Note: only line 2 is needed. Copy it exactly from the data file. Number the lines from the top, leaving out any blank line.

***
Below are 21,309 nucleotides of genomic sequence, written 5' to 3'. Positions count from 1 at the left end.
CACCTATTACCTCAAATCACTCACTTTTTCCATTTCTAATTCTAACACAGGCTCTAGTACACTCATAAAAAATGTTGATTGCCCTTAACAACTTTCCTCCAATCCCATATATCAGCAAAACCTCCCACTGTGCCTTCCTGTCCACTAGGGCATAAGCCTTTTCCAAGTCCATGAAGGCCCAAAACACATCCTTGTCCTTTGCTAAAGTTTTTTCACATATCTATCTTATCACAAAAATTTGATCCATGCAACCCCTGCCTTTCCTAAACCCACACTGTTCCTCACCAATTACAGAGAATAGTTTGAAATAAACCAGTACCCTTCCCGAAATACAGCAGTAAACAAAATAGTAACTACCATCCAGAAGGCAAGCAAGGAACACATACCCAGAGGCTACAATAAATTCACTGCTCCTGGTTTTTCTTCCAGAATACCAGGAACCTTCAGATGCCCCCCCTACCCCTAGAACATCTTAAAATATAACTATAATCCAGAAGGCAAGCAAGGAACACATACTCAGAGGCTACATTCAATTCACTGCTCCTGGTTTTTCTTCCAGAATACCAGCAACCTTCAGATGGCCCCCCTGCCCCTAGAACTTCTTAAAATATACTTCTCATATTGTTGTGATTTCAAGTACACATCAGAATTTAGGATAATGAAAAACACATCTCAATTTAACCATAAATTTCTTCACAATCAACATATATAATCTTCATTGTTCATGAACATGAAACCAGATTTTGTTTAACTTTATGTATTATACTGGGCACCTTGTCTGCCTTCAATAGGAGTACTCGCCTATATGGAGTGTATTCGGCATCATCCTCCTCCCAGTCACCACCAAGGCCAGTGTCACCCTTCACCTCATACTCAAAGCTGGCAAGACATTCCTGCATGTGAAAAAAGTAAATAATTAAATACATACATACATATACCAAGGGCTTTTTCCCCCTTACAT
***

CACCTATTACCTCAAATCACTCACTTTTTCCATTTCTAATTCTAACACAGGCTCTAGTACACTCATAAAAAATGTTGATTGCCCTTAACAACTTTCCTCCAATCCCATATATCAGCAAAACCTCCCACTGTGCCTTCCTGTCCACTAGGGCATAAGCCTTTTCCAAGTCCATGAAGGCCCAAAACACATCCTTGTCCTTTGCTAAAGTTTTTTCACATATCTATCTTATCACAAAAATTTGATCCATGCAACCCCTGCCTTTCCTAAACCCACACTGTTCCTCACCAATTACAGAGAATAGTTTGAAATAAACCAGTACCCTTCCCGAAATACAGCAGTAAACAAAATAGTAACTACCATCCAGAAGGCAAGCAAGGAACACATACCCAGAGGCTACAATAAATTCACTGCTCCTGGTTTTTCTTCCAGAATACCAGGAACCTTCAGATGCCCCCCCTACCCCTAGAACATCTTAAAATATAACTATAATCCAGAAGGCAAGCAAGGAACACATACTCAGAGGCTACATTCAATTCACTGCTCCTGGTTTTTCTTCCAGAATACCAGCAACCTTCAGATGGCCCCCCTGCCCCTAGAACTTCTTAAAATATACTTCTCATATTGTTGTGATTTCAAGTACACATCAGAATTTAGGATAATGAAAAACACATCTCAATTTAACCATAAATTTCTTCACAATCAACATATATAATCTTCATTGTTCATGAACATGAAACCAGATTTTGTTTAACTTTATGTATTATACTGGGCACCTTGTCTGCCTTCAATAGGAGTACTCGCCTATATGGAGTGTATTCGGCATCATCCTCCTCCCAGTCACCACCAAGGCCAGTGTCACCCTTCACCTCATACTCAAAGCTGGCAAGACATTCCTGCATGTGAAAAAAGTAAATAATTAAATACATACATACATATACCAAGGGCTTTTTCCCCCTTACAT